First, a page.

Everything else, novels, travels, history, was read aloud to him. He took so wide an interest in life, that there was much to occupy him in newspapers, though he laughed at the wordiness of the debates; reading them, I think, only in abstract. His interest in politics was considerable, but his opinion on these matters was formed rather by the way than with any serious amount of thought.

After he read his paper, came his time for writing letters. These, as well as the MS. of his books, were written by him as he sat in a huge horse-hair chair by the fire, his paper supported on a board resting on the arms of the chair. When he had many or long letters to write, he would dictate them from a rough copy; these rough copies were written on the backs of manuscript or of proof-sheets, and were almost illegible, sometimes even to himself. He made a rule of keeping ALL letters that he received; this was a habit which he learnt from his father, and which he said had been of great use to him.

He received many letters from foolish, unscrupulous people, and all of these received replies. He used to say that if he did not answer them, he had it on his conscience afterwards, and no doubt it was in great measure the courtesy with which he answered every one, which produced the universal and widespread sense of his kindness of nature, which was so evident on his death.

He was considerate to his correspondents in other and lesser things, for instance when dictating a letter to a foreigner he hardly ever failed to say to me, "You'd better try and write well, as it's to a foreigner." His letters were generally written on the assumption that they would be carelessly read; thus, when he was dictating, he was careful to tell me to make an important clause begin with an obvious paragraph "to catch his eye," as he often said. How much he thought of the trouble he gave others by asking questions, will be well enough shown by his letters. It is difficult to say anything about the general tone of his letters, they will speak for themselves. The unvarying courtesy of them is very striking. I had a proof of this quality in the feeling with which Mr. Hacon, his solicitor, regarded him. He had never seen my father, yet had a sincere feeling of friendship for him, and spoke especially of his letters as being such as a man seldom receives in the way of business:--"Everything I did was right, and everything was profusely thanked for."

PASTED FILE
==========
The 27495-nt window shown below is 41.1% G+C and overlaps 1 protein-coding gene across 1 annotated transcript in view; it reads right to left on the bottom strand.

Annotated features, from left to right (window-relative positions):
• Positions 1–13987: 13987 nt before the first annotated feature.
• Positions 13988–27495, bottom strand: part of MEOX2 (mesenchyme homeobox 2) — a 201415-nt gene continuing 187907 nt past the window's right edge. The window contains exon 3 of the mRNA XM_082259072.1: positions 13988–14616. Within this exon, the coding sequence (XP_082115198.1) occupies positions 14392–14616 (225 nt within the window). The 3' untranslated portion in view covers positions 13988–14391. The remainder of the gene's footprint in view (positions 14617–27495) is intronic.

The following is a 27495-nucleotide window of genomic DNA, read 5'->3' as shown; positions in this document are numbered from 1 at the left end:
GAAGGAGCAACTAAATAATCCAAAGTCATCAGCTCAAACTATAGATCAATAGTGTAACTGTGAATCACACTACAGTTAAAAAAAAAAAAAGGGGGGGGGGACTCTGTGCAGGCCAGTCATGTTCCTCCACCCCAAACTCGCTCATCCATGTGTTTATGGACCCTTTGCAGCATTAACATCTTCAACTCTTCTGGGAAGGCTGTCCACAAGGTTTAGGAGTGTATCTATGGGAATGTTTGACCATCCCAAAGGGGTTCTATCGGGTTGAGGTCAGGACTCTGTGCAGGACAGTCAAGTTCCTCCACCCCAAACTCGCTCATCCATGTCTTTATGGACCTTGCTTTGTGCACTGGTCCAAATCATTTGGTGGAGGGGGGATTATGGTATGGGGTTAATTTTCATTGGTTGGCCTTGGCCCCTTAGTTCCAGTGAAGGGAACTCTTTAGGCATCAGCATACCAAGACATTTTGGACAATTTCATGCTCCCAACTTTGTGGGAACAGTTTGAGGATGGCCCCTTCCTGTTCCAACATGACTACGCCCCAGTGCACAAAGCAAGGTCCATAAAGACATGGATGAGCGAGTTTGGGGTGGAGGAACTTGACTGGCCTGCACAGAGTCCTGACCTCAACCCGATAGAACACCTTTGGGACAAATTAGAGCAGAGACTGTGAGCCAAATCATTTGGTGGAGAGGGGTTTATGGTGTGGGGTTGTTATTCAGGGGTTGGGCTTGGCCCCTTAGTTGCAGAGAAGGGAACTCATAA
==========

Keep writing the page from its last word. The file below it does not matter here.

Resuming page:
He had a printed form to be used in replying to troublesome correspondents, but he hardly ever used it; I suppose he never found an occasion that seemed exactly suitable. I remember an occasion on which it might have been used with advantage. He received a letter from a stranger stating that the writer had undertaken to uphold Evolution at a debating society, and that being a busy young man, without time for reading, he wished to have a sketch of my father's views. Even this wonderful young man got a civil answer, though I think he did not get much material for his speech. His rule was to thank the donors of books, but not of pamphlets. He sometimes expressed surprise that so few people thanked him for his books which he gave away liberally; the letters that he did receive gave him much pleasure, because he habitually formed so humble an estimate of the value of all his works, that he was generally surprised at the interest which they excited.

In money and business matters he was remarkably careful and exact. He kept accounts with great care, classifying them, and balancing at the end of the year like a merchant. I remember the quick way in which he would reach out for his account-book to enter each cheque paid, as though he were in a hurry to get it entered before he had forgotten it. His father must have allowed him to believe that he would be poorer than he really was, for some of the difficulty experienced in finding a house in the country must have arisen from the modest sum he felt prepared to give. Yet he knew, of course, that he would be in easy circumstances, for in his 'Recollections' he mentions this as one of the reasons for his not having worked at medicine with so much zeal as he would have done if he had been obliged to gain his living.

The Life and Letters of Charles Darwin, Volume I Page 50

19th Century English Literature

Charles Darwin

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Charles Darwin

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